In this video, learn what the renderers are and why they are important.
- [Instructor] As we go throughout this course we're going to learn about something called a renderer. In a lot of other 3D applications it's called a render engine. But inside of After Effects, they're known as renderers and what renderers do is actually give you the ability to render 3D using different algorithms. So for example in this project here, I'm going to go ahead and scrub and you can see I've got an animation where I have layers that exist in 3D space and the camera's orbiting around and we have two dimensional layers that are lit up by lights and have shadows, etc. And this renderer is the classic 3D renderer. In the classic 3D renderer I can position 2D layers in 3D space and add lights and shadows. But in addition to that, there's another renderer inside of After Effects called the cinema 4D renderer. And in there I can actually create truly three dimensional objects with lights and shadows and reflections and all kinds of things and that's only made possible inside the cinema 4D renderer. So as we move throughout this course, you'll begin to see different uses of each different renderer. Now I didn't mean to imply that you can't change material options in the classic 3D renderer. You can, there are material options, but there aren't actually true 3D geometric shapes inside the classic 3D renderer. That is inside the cinema 4D renderer. So to summarize, different renderers give you different 3D capabilities within an After Effects project. And you can use different renderers for each different composition.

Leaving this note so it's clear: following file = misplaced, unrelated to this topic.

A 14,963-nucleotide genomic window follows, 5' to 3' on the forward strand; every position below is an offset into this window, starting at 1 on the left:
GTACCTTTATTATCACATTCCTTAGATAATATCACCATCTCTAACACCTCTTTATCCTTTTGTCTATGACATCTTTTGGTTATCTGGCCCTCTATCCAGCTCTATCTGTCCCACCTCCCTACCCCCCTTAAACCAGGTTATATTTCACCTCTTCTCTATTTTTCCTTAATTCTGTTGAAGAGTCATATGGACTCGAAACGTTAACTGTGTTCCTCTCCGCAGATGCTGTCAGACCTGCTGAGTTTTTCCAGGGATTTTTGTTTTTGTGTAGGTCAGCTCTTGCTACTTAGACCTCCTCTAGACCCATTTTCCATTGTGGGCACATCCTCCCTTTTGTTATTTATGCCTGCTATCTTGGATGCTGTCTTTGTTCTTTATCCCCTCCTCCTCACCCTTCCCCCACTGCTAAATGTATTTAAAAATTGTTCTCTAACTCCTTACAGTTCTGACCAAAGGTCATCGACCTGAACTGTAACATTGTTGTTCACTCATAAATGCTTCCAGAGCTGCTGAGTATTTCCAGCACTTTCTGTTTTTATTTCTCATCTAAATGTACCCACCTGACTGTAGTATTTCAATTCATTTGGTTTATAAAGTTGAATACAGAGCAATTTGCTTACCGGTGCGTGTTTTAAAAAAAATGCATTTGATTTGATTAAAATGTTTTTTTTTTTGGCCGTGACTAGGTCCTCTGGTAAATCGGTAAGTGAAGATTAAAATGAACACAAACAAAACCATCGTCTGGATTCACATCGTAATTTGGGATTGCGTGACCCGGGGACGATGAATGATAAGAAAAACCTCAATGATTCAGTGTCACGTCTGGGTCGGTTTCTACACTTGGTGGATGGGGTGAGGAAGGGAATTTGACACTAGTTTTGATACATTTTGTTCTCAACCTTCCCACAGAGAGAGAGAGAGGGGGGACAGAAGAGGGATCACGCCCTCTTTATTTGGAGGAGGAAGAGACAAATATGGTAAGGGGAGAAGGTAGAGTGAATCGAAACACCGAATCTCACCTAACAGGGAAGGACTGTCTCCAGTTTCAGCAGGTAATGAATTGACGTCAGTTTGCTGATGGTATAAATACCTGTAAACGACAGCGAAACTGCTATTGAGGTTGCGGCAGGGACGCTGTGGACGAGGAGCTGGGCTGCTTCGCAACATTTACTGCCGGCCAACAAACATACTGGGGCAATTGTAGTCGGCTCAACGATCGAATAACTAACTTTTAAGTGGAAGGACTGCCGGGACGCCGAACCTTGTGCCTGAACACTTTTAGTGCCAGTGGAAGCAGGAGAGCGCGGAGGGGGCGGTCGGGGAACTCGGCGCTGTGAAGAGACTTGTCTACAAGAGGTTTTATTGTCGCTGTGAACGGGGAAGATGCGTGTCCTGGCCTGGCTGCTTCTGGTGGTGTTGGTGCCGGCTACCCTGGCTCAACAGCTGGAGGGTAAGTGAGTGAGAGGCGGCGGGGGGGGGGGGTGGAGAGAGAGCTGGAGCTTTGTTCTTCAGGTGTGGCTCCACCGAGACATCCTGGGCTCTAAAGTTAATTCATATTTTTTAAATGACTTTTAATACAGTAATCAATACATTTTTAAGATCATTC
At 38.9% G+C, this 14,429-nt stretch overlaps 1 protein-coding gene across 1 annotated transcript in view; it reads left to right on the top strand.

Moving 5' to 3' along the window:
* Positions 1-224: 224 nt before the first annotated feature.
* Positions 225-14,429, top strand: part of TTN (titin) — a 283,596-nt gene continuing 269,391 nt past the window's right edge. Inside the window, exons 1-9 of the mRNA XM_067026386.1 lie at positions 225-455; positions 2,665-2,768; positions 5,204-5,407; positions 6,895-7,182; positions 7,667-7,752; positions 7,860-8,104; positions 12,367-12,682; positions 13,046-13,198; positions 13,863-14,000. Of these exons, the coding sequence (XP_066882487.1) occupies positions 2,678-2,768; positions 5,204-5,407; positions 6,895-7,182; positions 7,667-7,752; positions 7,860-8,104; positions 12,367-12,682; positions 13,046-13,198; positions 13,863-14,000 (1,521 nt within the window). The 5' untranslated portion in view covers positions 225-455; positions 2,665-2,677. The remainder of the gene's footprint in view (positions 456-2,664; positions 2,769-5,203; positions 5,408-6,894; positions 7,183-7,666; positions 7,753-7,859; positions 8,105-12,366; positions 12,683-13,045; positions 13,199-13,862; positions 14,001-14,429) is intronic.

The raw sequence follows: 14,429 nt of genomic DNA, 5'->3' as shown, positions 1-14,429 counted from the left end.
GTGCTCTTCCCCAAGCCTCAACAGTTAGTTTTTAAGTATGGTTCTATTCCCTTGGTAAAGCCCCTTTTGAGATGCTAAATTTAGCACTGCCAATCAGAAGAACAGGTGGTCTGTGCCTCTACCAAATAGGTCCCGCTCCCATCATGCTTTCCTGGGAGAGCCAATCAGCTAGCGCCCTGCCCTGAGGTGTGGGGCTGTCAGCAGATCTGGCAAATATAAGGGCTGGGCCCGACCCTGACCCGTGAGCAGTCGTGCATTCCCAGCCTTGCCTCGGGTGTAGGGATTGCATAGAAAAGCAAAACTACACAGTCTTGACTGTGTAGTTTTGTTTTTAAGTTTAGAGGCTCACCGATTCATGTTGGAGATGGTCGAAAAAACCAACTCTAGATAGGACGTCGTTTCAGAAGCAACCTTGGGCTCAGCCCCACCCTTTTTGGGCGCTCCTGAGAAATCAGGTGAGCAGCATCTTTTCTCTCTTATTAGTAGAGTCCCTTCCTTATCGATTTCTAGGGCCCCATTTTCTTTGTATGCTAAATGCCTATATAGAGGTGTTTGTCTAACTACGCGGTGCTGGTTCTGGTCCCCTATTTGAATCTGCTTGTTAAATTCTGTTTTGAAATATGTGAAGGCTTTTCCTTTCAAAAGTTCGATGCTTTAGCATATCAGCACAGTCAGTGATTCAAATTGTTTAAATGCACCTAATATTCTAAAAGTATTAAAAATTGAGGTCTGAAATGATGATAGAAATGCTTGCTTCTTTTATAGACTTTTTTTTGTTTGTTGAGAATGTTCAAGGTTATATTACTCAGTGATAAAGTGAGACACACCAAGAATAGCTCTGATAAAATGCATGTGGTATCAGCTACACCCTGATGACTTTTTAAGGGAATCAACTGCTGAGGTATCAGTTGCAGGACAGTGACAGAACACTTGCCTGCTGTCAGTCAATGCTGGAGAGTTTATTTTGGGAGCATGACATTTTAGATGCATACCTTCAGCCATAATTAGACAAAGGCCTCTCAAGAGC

- Positioning layers in 3D space
- Working in the Classic 3D renderer
- Refining appearances using material options
- Choosing types of cameras
- Animating one- and two-node cameras
- Setting up a simple camera rig
- Working in the Cinema 4D renderer
- Working with Cinema 4D Lite
- Building a composite of 3D elements